Ten years ago the United Nations General Assembly proclaimed March 21 as the International Day of Forests. Since then, every year the day has served as an opportunity for governments to profess their love for forests and highlight the leading role forests can and should play in the fight against climate change. This year was no different.
Only a couple of weeks after this year’s celebration, the third part of the Sixth Assessment Report by the Intergovernmental Panel on Climate Change (IPCC) was published. The report, drawing on the work of thousands of scientists, not only demonstrated once again that the world still has much work to do to avoid complete climate breakdown, but also highlighted the importance of protecting forests. It, however, also included a crucial warning against reforestation being perceived as a panacea for all the ills caused by the climate crisis.
“Growing forests and preserving soils”, the report said, “will not remedy the situation”. “Tree-planting cannot compensate for the continuous emissions from fossil fuels.”
It is true. It is impossible to plant our way out of the climate crisis. It takes centuries for newly planted trees (if they even survive) to be able to absorb carbon on the scale that existing rainforests do. Replantation also does nothing in the way of halting biodiversity loss.
If we are serious about preventing climate breakdown, we should stop fawning over politicians making tree planting pledges every year on the International Day of Forests and focus our attention on preventing deforestation, especially by finding ways to pull regions and communities out of poverty without destroying forests and biodiversity.
Africa, as the continent in line to suffer the most from climate change-related extreme weather events, water scarcity, coastal erosion, internal migration and conflict, especially needs to see timely and meaningful action – rather than empty pledges for new forests.
Sadly, not nearly enough is being done to preserve the continent’s precious rainforests.
Indeed, the Congo basin rainforest, the world’s second-largest spanning Cameroon, Central African Republic, Democratic Republic of the Congo, Republic of the Congo, Equatorial Guinea and Gabon is on course to completely disappear by 2100 due to severe deforestation. In 2020 alone, more than 600,000 hectares (1.5 million acres) of primary forest were lost in the Congo Basin.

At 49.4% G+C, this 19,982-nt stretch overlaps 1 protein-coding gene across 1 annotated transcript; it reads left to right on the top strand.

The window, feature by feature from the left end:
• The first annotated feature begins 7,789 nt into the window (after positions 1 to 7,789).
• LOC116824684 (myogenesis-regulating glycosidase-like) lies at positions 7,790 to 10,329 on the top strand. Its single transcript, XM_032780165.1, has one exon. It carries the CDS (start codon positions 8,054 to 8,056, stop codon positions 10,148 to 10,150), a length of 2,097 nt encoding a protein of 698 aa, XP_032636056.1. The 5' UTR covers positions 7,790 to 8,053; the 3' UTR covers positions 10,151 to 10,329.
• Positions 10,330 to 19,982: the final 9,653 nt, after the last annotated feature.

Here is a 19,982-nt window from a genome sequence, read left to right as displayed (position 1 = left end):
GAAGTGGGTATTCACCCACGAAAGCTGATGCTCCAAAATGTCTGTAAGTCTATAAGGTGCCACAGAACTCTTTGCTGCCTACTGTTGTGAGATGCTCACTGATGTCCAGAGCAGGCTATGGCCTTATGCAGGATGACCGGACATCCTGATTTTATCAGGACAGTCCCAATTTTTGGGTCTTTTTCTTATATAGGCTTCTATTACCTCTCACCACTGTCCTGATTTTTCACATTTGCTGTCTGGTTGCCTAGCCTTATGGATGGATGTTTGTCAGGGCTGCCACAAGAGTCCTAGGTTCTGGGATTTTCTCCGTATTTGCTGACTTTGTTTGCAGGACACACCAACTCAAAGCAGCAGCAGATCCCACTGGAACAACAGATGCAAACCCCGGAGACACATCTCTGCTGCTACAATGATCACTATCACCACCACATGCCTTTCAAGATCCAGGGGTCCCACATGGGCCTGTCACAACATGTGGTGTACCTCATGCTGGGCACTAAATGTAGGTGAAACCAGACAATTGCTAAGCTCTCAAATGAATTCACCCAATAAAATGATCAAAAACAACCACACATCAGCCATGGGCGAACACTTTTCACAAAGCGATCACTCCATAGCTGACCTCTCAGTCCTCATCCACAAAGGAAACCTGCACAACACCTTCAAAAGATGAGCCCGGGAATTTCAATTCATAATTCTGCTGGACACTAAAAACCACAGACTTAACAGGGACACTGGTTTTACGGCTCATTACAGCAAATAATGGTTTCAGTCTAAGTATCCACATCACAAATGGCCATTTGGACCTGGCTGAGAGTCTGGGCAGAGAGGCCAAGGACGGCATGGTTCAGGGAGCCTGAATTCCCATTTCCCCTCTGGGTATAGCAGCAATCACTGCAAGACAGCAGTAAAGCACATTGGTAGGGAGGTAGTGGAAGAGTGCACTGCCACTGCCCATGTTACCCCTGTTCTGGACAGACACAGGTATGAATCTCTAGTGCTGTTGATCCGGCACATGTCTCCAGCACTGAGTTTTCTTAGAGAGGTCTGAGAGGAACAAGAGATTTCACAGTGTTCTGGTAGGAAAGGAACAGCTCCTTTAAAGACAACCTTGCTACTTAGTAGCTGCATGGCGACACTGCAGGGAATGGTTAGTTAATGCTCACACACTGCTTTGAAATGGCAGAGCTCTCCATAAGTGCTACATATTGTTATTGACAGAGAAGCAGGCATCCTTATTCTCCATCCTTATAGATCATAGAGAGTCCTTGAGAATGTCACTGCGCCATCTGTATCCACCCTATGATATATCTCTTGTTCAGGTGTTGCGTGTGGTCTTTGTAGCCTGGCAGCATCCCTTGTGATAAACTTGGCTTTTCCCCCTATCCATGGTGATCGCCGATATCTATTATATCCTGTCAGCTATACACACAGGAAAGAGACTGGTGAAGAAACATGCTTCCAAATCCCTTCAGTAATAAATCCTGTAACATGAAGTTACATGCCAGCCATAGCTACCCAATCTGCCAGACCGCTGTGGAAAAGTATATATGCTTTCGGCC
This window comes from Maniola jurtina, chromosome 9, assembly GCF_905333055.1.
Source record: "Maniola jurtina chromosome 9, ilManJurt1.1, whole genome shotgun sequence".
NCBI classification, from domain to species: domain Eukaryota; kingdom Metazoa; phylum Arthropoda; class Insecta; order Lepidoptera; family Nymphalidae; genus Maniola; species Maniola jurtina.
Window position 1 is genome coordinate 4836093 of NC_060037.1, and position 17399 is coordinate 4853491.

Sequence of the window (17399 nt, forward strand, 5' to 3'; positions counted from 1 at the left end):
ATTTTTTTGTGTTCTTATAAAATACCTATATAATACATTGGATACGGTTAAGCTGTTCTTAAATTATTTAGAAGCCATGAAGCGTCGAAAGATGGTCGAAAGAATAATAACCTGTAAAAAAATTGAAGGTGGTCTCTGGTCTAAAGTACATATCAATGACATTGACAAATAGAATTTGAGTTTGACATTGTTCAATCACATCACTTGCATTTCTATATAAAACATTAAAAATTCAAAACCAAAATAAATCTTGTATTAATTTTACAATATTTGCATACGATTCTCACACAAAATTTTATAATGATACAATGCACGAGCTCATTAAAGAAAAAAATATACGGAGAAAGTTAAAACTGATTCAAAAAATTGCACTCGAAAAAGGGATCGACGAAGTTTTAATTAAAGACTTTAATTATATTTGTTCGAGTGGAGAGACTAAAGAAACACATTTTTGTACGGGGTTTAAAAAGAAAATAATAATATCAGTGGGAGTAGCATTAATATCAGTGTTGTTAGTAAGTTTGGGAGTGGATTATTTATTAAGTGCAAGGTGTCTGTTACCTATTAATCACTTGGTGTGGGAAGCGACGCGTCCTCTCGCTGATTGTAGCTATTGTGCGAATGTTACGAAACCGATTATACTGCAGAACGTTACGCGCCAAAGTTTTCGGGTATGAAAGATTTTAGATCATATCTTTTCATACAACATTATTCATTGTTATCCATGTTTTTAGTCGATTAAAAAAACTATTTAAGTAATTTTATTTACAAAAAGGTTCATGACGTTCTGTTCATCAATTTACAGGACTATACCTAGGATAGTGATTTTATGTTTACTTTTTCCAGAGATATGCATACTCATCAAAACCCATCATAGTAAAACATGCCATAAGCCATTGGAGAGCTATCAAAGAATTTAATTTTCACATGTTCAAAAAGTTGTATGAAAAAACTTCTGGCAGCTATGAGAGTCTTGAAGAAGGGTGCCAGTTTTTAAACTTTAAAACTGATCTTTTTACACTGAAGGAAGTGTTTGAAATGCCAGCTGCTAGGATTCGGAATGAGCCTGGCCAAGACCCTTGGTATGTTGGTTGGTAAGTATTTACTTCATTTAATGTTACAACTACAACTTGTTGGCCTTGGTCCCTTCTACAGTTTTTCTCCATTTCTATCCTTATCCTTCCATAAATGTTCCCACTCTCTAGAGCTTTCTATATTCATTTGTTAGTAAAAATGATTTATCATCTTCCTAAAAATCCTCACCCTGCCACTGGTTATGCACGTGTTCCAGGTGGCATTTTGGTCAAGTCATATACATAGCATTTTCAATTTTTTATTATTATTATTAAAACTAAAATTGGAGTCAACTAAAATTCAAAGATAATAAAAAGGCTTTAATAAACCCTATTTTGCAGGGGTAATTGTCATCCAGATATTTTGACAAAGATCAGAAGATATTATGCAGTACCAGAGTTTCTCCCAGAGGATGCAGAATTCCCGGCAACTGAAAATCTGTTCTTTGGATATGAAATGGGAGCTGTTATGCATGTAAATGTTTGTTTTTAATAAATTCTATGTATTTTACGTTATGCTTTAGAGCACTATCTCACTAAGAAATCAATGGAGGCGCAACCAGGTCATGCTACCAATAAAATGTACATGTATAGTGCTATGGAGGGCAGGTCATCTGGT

And despite countless pompous statements, pledges and accords to replant and protect, the region’s governments are doing very little to prevent the looming catastrophe.
In October 2021, Cameroon’s government revised its National Determined Contribution (NDC), committing to reduce emissions by 35 percent and secure 30 percent of its forests by 2030. Yet it also revealed its intention to allocate more than 400,000 hectares (1 million acres) of additional forests for logging, and give the green light to more projects that would destroy forests in the name of revitalising the economy (such as the Camvert project which aims to build a huge palm oil plantation in the south region of Cameroon, destroying about 60,000 hectares of pristine forest in the process).
A few weeks later, the neighbouring DRC’s President Felix Tshisekedi, alongside United Kingdom’s Boris Johnson who was representing the Central African Forest Initiative (CAFI), endorsed an ambitious $500m agreement to protect the Congo Basin rainforest at COP26 in Glasgow. Johnson and US President Joe Biden later posed for the cameras with Tshisekedi to celebrate the moves being made to protect the Congo Basin rainforest.
Yet during their PR efforts, the leaders failed to mention that in their haste to secure the deal before COP26, they chose to turn a blind eye to the DRC’s decision to lift a 20-year-old ban on new logging concessions – a ban meant to safeguard the forest from becoming a circus of illegalities, corruption and crimes against the environment.
Similar hypocrisy is also at play in the Republic of Congo and Gabon. In these countries, governments are regularly allowing for forests to be destroyed “legally” through logging and other initiatives, in the name of creating jobs, increasing production and lifting communities out of poverty.
Of course, for Indigenous communities affected by deforestation, and the lost biodiversity, it makes little difference whether the trees are removed “legally”. The carbon stored in a forest’s biomass is released into the atmosphere as carbon dioxide regardless of whether that forest was trashed under an “international agreement” or not.
Governments in Central Africa, along with Western donors, love to say that deforestation can at least drive communities out of extreme poverty. But science does not follow this political rhetoric. The last IPCC report estimates that in the next decade alone, climate change will drive 32-132 million more people into extreme poverty. Global warming will jeopardise food security, as well as increase the incidence of heat-related mortality, heart disease and mental health challenges.
Before the next festival of love for forests shows up in their calendars, including the next round of talks on the biodiversity convention set for June in Nairobi, our politicians must think of alternative pathways to really pull communities out of poverty. To start with, they should broaden the use of clean technologies to give universal access to energy and shift to ecological agriculture so food systems do not ruin our planet.
We now know countries can grow their economies while reducing emissions. The only way to achieve sustainable development and eradicate poverty in Central Africa is through ending deforestation and adopting equitable climate policies.
The views expressed in this article are the author’s own and do not necessarily reflect Al Jazeera’s editorial stance.